7 World-Changing Companies to Watch

A company doesn’t have to be especially big to have a big impact on the planet. Our On the Cusp list honors smaller companies, creative subsidiaries of bigger ones, and newer ­initiatives—spotting some worthy corporate efforts that may someday change the way you do business. See the companies that did make our Change the World list here.

West Elm (U.S.)

Sewing unit at Skyline Exports, a fair trade factory in Coimbatore, India. Noah Webb

The Brooklyn-based home-decor company, a unit of Williams-­Sonoma, has made “impact sourcing” its mantra. That means ensuring a living wage—plus a premium for each item they produce—to its global network of artisans and factory workers. West Elm has pledged to make 40% of its product assortment Fair Trade Certified by 2019.

CJ Group (South Korea)

The Thiem's harvesting the red chili peppers in the pilot farm. Farmers harvesting red chili peppers in a CJ Group pilot farm. Courtesy of CJ Group

In 2013 the conglomerate gambled that Korean ideals of empowering communities economically would go over well overseas. It focused on Vietnam’s Ninh Thuan village, where CJ taught farmers to grow Korean red chili and refurbished the irrigation system. The result: a great crop and a nearly fivefold increase in farmers’ income.

Revolution Foods (U.S.)

Freshly prepared school meals ready to be served. Courtesy of Revolution Foods

It’s a culinary miracle: Revolution Foods makes school lunches that are junk-free, freshly prepared, and locally made, while staying within public school ­districts’ ultra-tight budgets. The Oakland-based company is now a $125 million business operating in 1,600 schools, and its packaged meals sell in grocery stores in 44 states and via Amazon.

H&M (Sweden)

CNG.09.01.16.cusp Courtesy of H&M

Earlier this year the retailer and fast-fashion pioneer articulated a startling vision: “100% circularity,” doing business exclusively with renewable energy and materials. Skeptics laughed, but H&M, which has already reduced its environmental footprint, has the size, scale, and cachet to change the clothing industry’s planet-punishing style.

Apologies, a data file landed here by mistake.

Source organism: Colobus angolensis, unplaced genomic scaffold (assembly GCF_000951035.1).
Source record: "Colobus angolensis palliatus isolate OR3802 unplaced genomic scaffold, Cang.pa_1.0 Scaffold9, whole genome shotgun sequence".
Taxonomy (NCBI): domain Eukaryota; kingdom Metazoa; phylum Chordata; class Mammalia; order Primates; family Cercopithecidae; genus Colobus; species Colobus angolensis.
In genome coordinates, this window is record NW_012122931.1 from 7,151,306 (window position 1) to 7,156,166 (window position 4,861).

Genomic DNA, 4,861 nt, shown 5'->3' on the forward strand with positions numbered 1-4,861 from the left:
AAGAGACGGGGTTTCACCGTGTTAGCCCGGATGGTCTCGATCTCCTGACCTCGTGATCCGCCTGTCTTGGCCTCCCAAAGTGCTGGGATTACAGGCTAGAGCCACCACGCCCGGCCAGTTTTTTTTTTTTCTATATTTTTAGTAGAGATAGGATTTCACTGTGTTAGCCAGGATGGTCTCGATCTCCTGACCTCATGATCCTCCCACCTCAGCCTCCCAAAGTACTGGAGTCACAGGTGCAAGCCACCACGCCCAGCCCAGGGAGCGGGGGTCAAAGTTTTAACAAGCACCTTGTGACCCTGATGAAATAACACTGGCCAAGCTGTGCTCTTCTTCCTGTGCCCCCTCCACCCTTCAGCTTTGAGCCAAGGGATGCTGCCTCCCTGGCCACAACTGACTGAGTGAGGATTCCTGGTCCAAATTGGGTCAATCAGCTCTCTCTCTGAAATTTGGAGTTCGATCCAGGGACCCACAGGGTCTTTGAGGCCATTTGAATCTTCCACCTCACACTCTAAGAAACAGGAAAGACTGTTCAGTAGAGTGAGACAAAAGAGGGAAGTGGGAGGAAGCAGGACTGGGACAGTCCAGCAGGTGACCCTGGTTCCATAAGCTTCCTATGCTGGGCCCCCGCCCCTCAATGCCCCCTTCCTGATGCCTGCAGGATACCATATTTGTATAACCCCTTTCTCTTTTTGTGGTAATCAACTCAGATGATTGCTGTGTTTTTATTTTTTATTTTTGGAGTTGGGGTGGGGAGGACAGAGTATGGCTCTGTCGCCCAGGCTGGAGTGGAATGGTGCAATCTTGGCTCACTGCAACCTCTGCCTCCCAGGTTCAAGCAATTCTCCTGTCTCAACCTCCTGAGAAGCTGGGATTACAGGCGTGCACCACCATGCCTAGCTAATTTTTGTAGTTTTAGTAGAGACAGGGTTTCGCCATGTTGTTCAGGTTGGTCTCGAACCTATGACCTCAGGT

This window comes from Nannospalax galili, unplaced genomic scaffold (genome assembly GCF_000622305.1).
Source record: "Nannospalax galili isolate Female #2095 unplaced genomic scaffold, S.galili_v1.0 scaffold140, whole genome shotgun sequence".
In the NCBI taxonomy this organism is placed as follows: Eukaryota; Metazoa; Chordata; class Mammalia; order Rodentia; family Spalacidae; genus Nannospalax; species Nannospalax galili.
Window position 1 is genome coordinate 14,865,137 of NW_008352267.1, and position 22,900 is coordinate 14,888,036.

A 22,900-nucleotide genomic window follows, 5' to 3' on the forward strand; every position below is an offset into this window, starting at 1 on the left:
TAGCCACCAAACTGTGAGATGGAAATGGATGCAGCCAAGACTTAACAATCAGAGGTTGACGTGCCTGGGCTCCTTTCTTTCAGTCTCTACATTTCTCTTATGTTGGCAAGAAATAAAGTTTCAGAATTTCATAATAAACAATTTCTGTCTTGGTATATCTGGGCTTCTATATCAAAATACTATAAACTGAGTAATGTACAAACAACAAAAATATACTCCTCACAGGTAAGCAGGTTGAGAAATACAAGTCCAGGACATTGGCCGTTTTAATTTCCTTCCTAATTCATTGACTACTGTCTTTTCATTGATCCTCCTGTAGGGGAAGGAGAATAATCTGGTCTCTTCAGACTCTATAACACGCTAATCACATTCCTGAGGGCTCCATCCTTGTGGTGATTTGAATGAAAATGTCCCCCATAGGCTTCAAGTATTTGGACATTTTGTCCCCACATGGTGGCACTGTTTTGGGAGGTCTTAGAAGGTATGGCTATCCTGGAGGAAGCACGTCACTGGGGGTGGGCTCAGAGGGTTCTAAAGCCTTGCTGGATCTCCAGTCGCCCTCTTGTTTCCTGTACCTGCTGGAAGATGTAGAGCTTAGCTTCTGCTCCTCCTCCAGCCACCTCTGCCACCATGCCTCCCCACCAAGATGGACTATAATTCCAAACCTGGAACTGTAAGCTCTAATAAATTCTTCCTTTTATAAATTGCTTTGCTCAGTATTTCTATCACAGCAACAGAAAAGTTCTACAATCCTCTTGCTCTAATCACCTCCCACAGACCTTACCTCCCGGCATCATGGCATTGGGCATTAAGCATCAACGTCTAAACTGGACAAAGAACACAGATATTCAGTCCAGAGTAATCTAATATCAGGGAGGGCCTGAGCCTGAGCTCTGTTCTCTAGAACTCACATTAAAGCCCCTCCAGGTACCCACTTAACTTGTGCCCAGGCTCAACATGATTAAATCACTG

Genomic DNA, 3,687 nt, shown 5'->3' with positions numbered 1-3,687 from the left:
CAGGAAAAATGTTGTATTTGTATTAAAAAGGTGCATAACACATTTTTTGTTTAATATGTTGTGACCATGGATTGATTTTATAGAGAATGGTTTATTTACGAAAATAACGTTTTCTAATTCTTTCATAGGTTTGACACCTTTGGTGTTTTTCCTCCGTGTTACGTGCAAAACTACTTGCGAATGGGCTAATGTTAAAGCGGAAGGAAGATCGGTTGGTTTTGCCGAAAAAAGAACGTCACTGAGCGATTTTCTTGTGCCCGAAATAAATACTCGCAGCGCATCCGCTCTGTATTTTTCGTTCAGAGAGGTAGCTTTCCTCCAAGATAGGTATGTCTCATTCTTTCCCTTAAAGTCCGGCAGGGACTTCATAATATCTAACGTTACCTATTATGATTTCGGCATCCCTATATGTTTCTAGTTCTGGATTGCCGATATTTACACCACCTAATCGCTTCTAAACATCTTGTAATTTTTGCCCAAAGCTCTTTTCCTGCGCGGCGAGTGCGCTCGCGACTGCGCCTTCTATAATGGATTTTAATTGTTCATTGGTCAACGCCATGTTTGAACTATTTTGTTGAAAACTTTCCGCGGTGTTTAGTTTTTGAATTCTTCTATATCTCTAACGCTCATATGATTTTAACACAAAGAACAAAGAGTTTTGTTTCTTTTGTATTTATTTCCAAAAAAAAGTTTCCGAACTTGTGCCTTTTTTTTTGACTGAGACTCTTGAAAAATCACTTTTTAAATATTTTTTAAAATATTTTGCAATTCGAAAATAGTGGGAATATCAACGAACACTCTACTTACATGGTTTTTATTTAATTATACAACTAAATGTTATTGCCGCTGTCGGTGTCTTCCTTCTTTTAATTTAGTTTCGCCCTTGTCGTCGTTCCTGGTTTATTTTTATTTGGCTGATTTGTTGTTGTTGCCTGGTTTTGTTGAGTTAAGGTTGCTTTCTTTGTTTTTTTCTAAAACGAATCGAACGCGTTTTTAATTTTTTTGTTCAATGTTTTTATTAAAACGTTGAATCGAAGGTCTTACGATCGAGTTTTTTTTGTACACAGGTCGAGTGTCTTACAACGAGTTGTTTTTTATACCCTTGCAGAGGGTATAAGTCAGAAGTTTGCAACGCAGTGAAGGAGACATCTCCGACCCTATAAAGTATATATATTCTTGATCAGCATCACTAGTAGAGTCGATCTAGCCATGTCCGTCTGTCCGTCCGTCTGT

Bit Source (U.S.)

CNG.09.01.16.cusp Courtesy of Bit Source

Coal mining and coding have a lot in common, says Bit Source cofounder Charles “Rusty” Justice: “You can’t have bad habits or take shortcuts.” The Pikeville, Ky., company has trained 10 jobless mining veterans in website design and management. It recently landed its first Fortune 500 client—a hopeful sign in hard-pressed Appalachia.

TerraCycle (U.S.)

TerraCycle Global Vice President of R&D, Ernie Simpson preparing plastic samples. Courtesy of TerraCycle, Inc. 

This Trenton company runs recycling programs for major corporations, turning seemingly unrecyclable goods—Brita filters, cigarette butts, Sharpie pens—into finished products or salable plastics. The $18.8 million business operates in 20 countries and boasts clients like L’Oréal, Procter & Gamble, and Colgate.

Coyote Logistics (U.S.)

CNG.09.01.16.cusp Courtesy of Coyote Logistics

It’s the Uber of logistics: The Chicago company’s software connects shippers with a network of 40,000 truckers across North America. The result is more efficient use of vehicles and lower carbon emissions. Now that Coyote has been acquired by UPS, of which it’s now a subsidiary, its impact is likely to be supersized. 

A version of this article appears in the September 1, 2016 issue of Fortune with the headline "Change the World."

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